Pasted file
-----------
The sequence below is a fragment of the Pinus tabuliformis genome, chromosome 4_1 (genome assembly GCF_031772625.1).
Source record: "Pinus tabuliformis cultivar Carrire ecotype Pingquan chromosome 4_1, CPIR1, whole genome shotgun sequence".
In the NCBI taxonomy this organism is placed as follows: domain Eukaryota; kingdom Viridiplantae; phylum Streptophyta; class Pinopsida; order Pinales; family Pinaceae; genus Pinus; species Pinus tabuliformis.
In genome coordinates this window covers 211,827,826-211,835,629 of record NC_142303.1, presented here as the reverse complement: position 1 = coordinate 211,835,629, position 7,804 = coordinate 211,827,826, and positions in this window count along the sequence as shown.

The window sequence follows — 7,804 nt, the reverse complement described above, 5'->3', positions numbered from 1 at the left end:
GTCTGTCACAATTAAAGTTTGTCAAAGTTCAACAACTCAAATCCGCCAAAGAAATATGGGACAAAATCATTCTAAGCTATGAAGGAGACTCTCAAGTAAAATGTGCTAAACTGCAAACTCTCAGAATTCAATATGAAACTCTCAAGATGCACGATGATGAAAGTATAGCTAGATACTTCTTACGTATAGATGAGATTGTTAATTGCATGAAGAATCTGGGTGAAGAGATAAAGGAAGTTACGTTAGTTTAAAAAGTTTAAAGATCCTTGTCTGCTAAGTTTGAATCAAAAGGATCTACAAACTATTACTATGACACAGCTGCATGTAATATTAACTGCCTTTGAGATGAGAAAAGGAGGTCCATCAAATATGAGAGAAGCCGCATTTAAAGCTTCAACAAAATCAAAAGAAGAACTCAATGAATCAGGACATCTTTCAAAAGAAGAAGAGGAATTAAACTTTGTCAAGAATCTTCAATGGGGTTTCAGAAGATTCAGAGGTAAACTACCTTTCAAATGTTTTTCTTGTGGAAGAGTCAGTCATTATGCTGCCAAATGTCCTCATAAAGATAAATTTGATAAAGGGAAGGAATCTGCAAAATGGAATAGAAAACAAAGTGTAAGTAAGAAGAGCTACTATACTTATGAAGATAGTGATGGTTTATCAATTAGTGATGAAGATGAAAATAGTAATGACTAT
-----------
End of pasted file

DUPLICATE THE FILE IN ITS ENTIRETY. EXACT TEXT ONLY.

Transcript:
The sequence below is a fragment of the Pinus tabuliformis genome, chromosome 4_1 (genome assembly GCF_031772625.1).
Source record: "Pinus tabuliformis cultivar Carrire ecotype Pingquan chromosome 4_1, CPIR1, whole genome shotgun sequence".
In the NCBI taxonomy this organism is placed as follows: domain Eukaryota; kingdom Viridiplantae; phylum Streptophyta; class Pinopsida; order Pinales; family Pinaceae; genus Pinus; species Pinus tabuliformis.
In genome coordinates this window covers 211,827,826-211,835,629 of record NC_142303.1, presented here as the reverse complement: position 1 = coordinate 211,835,629, position 7,804 = coordinate 211,827,826, and positions in this window count along the sequence as shown.

The window sequence follows — 7,804 nt, the reverse complement described above, 5'->3', positions numbered from 1 at the left end:
GTCTGTCACAATTAAAGTTTGTCAAAGTTCAACAACTCAAATCCGCCAAAGAAATATGGGACAAAATCATTCTAAGCTATGAAGGAGACTCTCAAGTAAAATGTGCTAAACTGCAAACTCTCAGAATTCAATATGAAACTCTCAAGATGCACGATGATGAAAGTATAGCTAGATACTTCTTACGTATAGATGAGATTGTTAATTGCATGAAGAATCTGGGTGAAGAGATAAAGGAAGTTACGTTAGTTTAAAAAGTTTAAAGATCCTTGTCTGCTAAGTTTGAATCAAAAGGATCTACAAACTATTACTATGACACAGCTGCATGTAATATTAACTGCCTTTGAGATGAGAAAAGGAGGTCCATCAAATATGAGAGAAGCCGCATTTAAAGCTTCAACAAAATCAAAAGAAGAACTCAATGAATCAGGACATCTTTCAAAAGAAGAAGAGGAATTAAACTTTGTCAAGAATCTTCAATGGGGTTTCAGAAGATTCAGAGGTAAACTACCTTTCAAATGTTTTTCTTGTGGAAGAGTCAGTCATTATGCTGCCAAATGTCCTCATAAAGATAAATTTGATAAAGGGAAGGAATCTGCAAAATGGAATAGAAAACAAAGTGTAAGTAAGAAGAGCTACTATACTTATGAAGATAGTGATGGTTTATCAATTAGTGATGAAGATGAAAATAGTAATGACTAT